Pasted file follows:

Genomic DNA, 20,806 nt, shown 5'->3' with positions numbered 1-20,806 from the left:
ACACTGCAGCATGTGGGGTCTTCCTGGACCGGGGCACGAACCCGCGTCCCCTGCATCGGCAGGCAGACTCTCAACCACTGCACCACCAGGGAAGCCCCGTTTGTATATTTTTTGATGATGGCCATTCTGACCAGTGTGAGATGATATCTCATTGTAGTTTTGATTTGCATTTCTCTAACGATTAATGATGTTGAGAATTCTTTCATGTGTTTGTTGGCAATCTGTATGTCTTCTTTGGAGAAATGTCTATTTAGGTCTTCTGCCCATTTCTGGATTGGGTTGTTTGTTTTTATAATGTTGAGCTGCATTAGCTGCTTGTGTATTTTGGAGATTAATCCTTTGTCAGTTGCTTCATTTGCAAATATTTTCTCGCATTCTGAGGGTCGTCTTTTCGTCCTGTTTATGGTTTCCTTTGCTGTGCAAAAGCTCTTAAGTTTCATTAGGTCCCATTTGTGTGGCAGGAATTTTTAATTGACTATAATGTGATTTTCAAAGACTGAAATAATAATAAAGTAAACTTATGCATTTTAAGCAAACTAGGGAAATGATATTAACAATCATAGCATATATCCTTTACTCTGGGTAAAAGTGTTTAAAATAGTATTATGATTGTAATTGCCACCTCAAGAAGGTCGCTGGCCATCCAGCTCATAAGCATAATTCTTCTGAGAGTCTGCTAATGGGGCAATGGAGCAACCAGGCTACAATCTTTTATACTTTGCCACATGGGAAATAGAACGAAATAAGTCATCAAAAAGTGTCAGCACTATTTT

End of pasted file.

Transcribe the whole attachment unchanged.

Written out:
Genomic DNA, 20,806 nt, shown 5'->3' with positions numbered 1-20,806 from the left:
ACACTGCAGCATGTGGGGTCTTCCTGGACCGGGGCACGAACCCGCGTCCCCTGCATCGGCAGGCAGACTCTCAACCACTGCACCACCAGGGAAGCCCCGTTTGTATATTTTTTGATGATGGCCATTCTGACCAGTGTGAGATGATATCTCATTGTAGTTTTGATTTGCATTTCTCTAACGATTAATGATGTTGAGAATTCTTTCATGTGTTTGTTGGCAATCTGTATGTCTTCTTTGGAGAAATGTCTATTTAGGTCTTCTGCCCATTTCTGGATTGGGTTGTTTGTTTTTATAATGTTGAGCTGCATTAGCTGCTTGTGTATTTTGGAGATTAATCCTTTGTCAGTTGCTTCATTTGCAAATATTTTCTCGCATTCTGAGGGTCGTCTTTTCGTCCTGTTTATGGTTTCCTTTGCTGTGCAAAAGCTCTTAAGTTTCATTAGGTCCCATTTGTGTGGCAGGAATTTTTAATTGACTATAATGTGATTTTCAAAGACTGAAATAATAATAAAGTAAACTTATGCATTTTAAGCAAACTAGGGAAATGATATTAACAATCATAGCATATATCCTTTACTCTGGGTAAAAGTGTTTAAAATAGTATTATGATTGTAATTGCCACCTCAAGAAGGTCGCTGGCCATCCAGCTCATAAGCATAATTCTTCTGAGAGTCTGCTAATGGGGCAATGGAGCAACCAGGCTACAATCTTTTATACTTTGCCACATGGGAAATAGAACGAAATAAGTCATCAAAAAGTGTCAGCACTATTTT